Historic role a surprise and a privilege
Changing culture at NZ Police – a Ngāti Rārua connection
“I’m more surprised than anybody that I’m here.”
That’s the reaction of Tania Kura to recent news that she had been appointed a Deputy Commissioner in the New Zealand Police – the first female sworn officer to achieve that rank.
“When the Commissioner rang me it was a Friday. I said to him – do you want to take the weekend to think about it?”
He said “No. We’re sure.”
Although she applied for the role, getting it was still a surprise. Tania says she feels humbled and privileged to be in the position.
“It wasn’t something in my pathway – if you asked me when I started or five years ago, or even a year ago, I wouldn’t have expected to be here. I’ve jumped a rank – I was a District Commander. Usually you would go to Assistant Commissioner, then to Deputy Commissioner.”
But Tania, who has Ngāti Rarua, Ngāti Te Kanawa and Ngāti Maniapoto whakapapa, says the real attraction for her was the role and the opportunities that come with it, not the rank.
“The commissioner has established a new role under the title Leadership and Capability. For me it’s about setting the tone and the culture of the way we police and our organisation. I am mindful that the way we treat our own people internally, will be the way we act externally when we deal with our communities. Both must be respectful. ”
A long career and experiences in the police means Tania has seen the good and the bad on both sides of the thin blue line.
“When people talk about the good old days, and I always say to them they weren’t so good for me back in 1987, that can be a surprise to some.”
“I have lived experience of some of the negative components of policing culture over the years. I joined in 1987 and there is a considerable positive difference to what we have in 2021. That doesn’t mean there isn’t room for improvement. In fact our aspiration to be better is higher now than it’s ever been.”
“I feel the responsibility for providing a good platform for those who are coming into policing. I don’t want people to feel that they have been lucky to get a great leader. It should be guaranteed and set you up for the right experience. We’ve got to get that right internally so we can offer our best externally when we interact with others.”
The end goal is that we police in a respectful and compassionate way, essentially bringing humanity to every interaction so we can achieve better outcomes with our community, she says.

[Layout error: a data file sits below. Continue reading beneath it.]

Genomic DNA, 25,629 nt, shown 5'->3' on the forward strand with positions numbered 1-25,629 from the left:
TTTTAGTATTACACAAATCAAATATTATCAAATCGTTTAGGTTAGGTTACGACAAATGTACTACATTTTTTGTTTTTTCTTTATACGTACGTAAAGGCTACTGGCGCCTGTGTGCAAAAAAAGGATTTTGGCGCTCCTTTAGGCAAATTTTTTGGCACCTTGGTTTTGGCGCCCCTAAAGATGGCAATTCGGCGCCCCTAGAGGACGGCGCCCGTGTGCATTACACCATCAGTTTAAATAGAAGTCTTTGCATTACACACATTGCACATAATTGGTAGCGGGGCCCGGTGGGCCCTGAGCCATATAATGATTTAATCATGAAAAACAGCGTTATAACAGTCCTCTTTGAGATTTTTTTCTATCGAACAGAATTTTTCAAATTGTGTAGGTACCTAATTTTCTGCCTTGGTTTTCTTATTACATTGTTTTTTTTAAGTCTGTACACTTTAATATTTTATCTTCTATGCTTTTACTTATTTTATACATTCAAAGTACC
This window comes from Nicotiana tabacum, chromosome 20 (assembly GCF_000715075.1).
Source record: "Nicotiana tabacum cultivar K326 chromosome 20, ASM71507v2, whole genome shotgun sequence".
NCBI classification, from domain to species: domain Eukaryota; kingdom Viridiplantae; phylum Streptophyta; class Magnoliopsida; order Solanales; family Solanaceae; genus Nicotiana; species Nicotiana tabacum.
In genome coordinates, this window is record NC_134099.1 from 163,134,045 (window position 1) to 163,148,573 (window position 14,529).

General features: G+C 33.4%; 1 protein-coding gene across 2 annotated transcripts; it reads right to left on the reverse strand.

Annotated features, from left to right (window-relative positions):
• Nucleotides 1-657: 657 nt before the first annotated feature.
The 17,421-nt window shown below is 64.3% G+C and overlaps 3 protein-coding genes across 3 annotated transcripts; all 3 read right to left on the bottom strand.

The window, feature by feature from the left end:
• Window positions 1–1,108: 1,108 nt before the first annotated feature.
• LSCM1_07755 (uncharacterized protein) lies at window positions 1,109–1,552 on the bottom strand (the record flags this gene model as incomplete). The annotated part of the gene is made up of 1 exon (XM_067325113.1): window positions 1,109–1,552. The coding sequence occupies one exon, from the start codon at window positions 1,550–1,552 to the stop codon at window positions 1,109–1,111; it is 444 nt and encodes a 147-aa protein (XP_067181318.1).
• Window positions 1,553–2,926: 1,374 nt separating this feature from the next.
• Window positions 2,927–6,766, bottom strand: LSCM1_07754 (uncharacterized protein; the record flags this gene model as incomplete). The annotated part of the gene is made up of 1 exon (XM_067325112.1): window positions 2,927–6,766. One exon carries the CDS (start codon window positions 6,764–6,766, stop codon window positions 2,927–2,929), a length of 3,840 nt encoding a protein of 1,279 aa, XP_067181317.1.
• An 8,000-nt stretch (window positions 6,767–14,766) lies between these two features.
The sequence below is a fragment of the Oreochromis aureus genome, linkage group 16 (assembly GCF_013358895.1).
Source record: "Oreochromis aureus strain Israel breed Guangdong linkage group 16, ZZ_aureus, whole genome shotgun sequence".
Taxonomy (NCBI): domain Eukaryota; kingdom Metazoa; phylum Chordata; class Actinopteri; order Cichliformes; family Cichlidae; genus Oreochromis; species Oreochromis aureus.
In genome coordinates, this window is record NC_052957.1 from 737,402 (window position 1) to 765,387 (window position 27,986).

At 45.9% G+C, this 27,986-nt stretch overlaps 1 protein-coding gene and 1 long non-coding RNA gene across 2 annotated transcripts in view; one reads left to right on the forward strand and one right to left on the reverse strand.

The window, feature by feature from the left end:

“Commissioner Coster has stepped things up. He’s saying he wants to see care, kindness and humanity in every interaction. We have to model that for our staff. And if we don’t do it for people inside the organisation, how can we reasonably expect them to do that for people outside. When we’re interacting with people we keep their mana intact – that’s a key principle.”
It takes time to change a culture, but it is absolutely worth doing, she said.
“Good relationships do make a difference. The police and agencies might be a part of a crisis situation but whānau are often at the centre and need to be heard.”
“NZ Police is a big ship to turn. We have systems and processes that need to be modernised with a view to the future, we need to do that together with other government agencies. Importantly, we need the voice of the communities as well. Unless we’re all working together and collaborating with trust and understanding, we will miss the opportunities.”
Tania is a few steps up the corporate ladder now, but says she doesn’t have to look far for motivation to keep going.
“There are many fantastic people working in policing – I feel really privileged to be around those people. I’ve been involved with a couple of recent graduation events from police recruit wings and I am very impressed with the calibre and potential of the new people. I want to provide a working environment that positively influences them, so they can thrive, be their best and deliver great service for our community.”
Tikanga helping create positive change
Increasing understanding of tikanga Māori is helping change policing for the better, she says.
“I’ve got a document in front of me which is about the transformation of our policing culture and changing the way we do things. The first word on it is Kaitiakitanga. Back in the day we’d have never thought or talked about that – but the notion appeals to what we are trying to achieve.
“The next concept uses manaakitanga to speak to our behaviour. Then under mindset we have, aroha ki te tangata. I’d guess most people would be surprised to know that policing admires these ideas and aspires to have a workforce that displays these traits. It’s huge progress.”
For now, turning progress into standard procedure is where Tania will focus her mahi.
“I’ve got to make the best of it now and it’s definitely my time to stand at the stern of the waka.
"E tū ki te kei o te waka, kia pakia koe e ngā ngaru o te wa"*.
(*NZ Police whakataukī)